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Voices Spring Summer 2014Voices is the membership magazine of the New York Folklore Society.

Dedicated to publishing the content of folklore in the words and images
of its creators and practitioners!

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Voices: The Journal of New York Folklore features articles, stories, interviews, reminiscences, essays, folk poetry and music, photographs and artwork from people in all parts of New York State. Voices is the Society’s membership magazine. The magazine also publishes peer-reviewed, research-based articles, written in an accessible style, on topics related to traditional art and life, including ethnic culture. Join NYFS today to receive this new membership magazine!

Voices features articles, stories, interviews, reminiscences, essays, folk poetry and music, photographs, and artwork drawn from people in all parts of New York State, folklorists and non-folklorists alike. The magazine also publishes peer-reviewed, research-based articles, written in an accessible style, on topics related to traditional art and life, including ethnic culture. Informative columns on subjects such as legal issues, photography, sound and video recording, archiving, ethics, and the nature of traditional art and life appear on a regular basis.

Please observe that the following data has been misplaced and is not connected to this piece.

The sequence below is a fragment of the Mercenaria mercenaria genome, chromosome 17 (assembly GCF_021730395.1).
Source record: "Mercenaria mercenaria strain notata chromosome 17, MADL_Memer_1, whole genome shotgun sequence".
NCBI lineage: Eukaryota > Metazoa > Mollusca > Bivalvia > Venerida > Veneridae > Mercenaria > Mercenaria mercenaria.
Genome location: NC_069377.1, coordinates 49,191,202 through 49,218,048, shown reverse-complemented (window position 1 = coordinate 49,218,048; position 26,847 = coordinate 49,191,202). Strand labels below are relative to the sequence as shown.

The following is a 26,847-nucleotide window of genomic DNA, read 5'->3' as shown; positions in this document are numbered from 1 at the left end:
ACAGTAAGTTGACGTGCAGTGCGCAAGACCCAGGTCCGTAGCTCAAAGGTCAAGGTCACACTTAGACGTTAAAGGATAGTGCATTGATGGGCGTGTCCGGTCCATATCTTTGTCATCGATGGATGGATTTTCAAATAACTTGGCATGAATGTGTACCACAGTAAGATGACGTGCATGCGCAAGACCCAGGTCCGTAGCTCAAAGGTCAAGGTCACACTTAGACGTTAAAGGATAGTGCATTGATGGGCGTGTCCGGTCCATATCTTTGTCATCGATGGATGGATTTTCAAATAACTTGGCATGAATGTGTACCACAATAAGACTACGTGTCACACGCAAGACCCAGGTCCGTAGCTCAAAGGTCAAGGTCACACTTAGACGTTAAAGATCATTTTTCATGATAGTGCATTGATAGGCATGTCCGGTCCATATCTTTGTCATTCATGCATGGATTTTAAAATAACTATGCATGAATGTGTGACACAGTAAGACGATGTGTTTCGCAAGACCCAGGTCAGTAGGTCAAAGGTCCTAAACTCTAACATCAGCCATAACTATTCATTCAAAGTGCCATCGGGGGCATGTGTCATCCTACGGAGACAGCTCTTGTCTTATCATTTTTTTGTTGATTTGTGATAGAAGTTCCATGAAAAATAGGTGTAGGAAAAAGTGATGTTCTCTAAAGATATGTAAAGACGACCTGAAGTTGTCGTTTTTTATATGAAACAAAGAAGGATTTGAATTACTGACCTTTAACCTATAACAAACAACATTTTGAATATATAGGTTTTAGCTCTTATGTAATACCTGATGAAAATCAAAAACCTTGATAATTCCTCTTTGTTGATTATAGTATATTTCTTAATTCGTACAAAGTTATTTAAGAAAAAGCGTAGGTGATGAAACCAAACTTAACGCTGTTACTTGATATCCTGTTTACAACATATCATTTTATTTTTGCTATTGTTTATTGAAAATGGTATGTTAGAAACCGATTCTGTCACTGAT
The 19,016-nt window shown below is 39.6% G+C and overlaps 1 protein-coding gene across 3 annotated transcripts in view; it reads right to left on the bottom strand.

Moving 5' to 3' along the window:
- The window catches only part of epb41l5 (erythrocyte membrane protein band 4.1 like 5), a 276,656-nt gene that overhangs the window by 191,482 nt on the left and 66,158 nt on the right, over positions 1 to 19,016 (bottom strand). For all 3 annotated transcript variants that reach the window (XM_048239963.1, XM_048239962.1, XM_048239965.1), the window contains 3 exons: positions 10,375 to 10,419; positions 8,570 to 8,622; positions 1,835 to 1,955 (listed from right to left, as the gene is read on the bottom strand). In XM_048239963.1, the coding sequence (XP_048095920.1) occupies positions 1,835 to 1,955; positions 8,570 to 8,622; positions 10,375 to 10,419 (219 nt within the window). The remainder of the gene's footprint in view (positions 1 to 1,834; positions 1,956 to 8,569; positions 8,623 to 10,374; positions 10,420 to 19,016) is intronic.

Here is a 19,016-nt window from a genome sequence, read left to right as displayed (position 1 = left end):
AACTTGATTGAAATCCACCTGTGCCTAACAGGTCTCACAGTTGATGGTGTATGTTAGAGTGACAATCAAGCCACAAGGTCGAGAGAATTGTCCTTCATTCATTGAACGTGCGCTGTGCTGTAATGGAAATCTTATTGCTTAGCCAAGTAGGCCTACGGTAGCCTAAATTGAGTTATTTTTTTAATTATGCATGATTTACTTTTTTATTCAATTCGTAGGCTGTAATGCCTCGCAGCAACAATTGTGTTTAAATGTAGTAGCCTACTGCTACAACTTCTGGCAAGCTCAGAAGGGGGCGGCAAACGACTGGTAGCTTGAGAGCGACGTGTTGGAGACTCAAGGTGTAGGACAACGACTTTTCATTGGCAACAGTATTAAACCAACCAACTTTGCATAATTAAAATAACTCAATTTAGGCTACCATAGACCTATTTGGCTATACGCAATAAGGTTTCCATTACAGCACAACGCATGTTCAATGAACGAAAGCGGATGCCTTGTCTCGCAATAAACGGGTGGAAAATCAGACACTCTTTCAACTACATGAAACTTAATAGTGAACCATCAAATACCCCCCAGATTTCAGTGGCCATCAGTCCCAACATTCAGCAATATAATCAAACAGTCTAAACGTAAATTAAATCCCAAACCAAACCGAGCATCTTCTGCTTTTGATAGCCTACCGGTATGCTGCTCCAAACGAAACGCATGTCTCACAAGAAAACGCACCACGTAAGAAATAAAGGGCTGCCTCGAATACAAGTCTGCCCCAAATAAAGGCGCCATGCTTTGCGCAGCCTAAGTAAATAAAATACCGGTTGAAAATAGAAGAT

Look inside ⇓
VOICES, Vol. 40, Fall-Winter 2014

VOICES FW 2014 cover

What always strikes me about Voices is its clarity and openness, both in design and content. It’s inviting, lively, and readable and has plenty of variety. It presents artists and communities with respect and sensitivity, yet one learns too about what folklorists do and who they are. Voices gives a picture of New York State and its people that cannot be found elsewhere.
Anna Lomax Wood, Director, Association for Cultural Equity

LISTEN to New York Folklore Society’s executive director, Ellen McHale interviewed by Steve Black for his radio show, “Periodical Radio,” about Voices.
Download MP3

⇐LOOK INSIDE back issues of Voices

From the Fall–Winter 2014 issue of Voices:

My brother Mark surprised me in early November with a request for his birthday. He wanted to come up from New York City to visit grave sites of our father’s ancestors found on both sides of the upper Hudson River. He thought it was fitting, given his birthday’s proximity to Día de los Muertos, the Mexican celebration, Day of the Dead.

This was not a typical request. There had been no such visits within our immediate family. We were taught that loved ones were not found at the grave; these contained only earthly remains, and reunions would take place in the afterlife, in heaven.

Nonetheless, I could easily fulfill Mark’s request. As the family historian living in the upper Hudson Valley for almost 30 years, I had tracked down many generations of my father’s family who lived here since before the American Revolution. We could spend many hours visiting a dizzying number of small plots with headstones bearing the names of DeGarmo, Ham, Spicer, Angel, Sprague, Sutfin, and so on. After all, as you trace your lineage back through the generations, you add the family of each mother and acknowledge another bloodline. If we wanted to be inclusive, this could be a long visit.

We had an interesting day, touring the countryside, visiting a select number of graveyards and house sites in our quest for ancestors. That evening, I posted on Facebook, “Celebrating family, birthdays, and Día de los Muertos with Mark DeGarmo,” and included a photo of Mark embracing a family headstone where my dad, his brother, and their parents are buried.

Among the “likes” and assorted supportive comments to my post was the question, “Are you Hispanic?”